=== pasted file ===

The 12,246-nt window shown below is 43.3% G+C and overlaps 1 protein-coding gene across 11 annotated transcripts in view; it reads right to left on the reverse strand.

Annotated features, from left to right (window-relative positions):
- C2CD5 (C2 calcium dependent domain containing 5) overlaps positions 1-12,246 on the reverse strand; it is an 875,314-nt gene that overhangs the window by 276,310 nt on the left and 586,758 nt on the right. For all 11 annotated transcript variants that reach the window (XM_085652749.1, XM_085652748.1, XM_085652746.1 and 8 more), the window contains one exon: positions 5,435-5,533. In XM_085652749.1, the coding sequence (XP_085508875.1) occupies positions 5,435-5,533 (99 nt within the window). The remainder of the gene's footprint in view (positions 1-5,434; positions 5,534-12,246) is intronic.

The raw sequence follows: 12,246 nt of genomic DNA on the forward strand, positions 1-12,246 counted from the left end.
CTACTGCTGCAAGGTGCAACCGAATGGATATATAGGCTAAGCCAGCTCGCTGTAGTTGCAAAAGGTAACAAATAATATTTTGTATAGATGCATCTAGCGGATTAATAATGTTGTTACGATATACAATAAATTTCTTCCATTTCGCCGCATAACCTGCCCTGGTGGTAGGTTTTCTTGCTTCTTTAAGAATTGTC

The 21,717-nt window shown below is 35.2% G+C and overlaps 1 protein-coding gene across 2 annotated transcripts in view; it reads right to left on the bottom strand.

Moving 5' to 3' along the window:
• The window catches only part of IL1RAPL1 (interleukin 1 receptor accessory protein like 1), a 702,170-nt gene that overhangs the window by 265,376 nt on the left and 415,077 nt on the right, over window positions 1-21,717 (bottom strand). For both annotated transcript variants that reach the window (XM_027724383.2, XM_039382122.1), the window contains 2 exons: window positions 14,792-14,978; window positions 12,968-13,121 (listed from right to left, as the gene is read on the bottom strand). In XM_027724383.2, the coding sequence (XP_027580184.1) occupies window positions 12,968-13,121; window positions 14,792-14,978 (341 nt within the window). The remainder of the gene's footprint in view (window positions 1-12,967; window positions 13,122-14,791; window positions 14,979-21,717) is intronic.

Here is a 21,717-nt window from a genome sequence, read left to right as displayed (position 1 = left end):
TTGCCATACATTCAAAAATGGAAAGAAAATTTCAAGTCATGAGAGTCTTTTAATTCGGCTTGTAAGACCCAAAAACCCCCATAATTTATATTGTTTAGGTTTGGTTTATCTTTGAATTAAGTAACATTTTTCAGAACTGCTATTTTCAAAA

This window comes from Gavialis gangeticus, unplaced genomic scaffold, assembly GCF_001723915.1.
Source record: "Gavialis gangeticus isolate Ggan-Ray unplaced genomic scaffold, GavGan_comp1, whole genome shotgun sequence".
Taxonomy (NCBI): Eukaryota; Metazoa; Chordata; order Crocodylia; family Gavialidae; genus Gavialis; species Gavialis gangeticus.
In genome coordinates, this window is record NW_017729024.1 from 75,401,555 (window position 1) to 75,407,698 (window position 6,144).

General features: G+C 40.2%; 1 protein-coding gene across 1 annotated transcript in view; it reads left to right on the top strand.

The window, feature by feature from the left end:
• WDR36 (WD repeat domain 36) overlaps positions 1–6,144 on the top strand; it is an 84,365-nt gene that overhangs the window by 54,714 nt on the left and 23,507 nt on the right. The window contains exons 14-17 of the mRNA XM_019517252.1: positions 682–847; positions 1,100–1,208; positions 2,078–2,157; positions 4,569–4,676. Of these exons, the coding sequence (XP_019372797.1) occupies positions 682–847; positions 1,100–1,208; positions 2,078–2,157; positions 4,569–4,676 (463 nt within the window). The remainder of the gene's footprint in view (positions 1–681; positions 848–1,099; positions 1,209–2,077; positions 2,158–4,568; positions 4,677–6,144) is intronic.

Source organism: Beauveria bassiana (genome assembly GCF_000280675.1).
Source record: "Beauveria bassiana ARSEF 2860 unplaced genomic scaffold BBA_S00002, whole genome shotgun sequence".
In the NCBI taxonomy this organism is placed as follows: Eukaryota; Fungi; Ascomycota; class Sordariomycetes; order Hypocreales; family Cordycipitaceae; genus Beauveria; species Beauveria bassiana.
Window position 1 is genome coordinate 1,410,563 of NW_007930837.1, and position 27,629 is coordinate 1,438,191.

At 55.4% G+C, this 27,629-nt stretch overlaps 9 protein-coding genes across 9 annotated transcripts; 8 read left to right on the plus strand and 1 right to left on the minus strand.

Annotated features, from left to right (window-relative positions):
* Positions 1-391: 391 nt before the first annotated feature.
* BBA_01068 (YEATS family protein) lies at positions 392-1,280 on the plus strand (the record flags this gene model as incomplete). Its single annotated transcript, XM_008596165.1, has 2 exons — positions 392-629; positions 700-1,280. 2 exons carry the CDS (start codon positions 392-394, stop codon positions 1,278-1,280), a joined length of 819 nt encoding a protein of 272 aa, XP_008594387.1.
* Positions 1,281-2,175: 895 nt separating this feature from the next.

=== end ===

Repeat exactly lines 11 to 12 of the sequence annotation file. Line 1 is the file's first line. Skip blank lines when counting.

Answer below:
This window comes from Gavialis gangeticus, unplaced genomic scaffold, assembly GCF_001723915.1.
Source record: "Gavialis gangeticus isolate Ggan-Ray unplaced genomic scaffold, GavGan_comp1, whole genome shotgun sequence".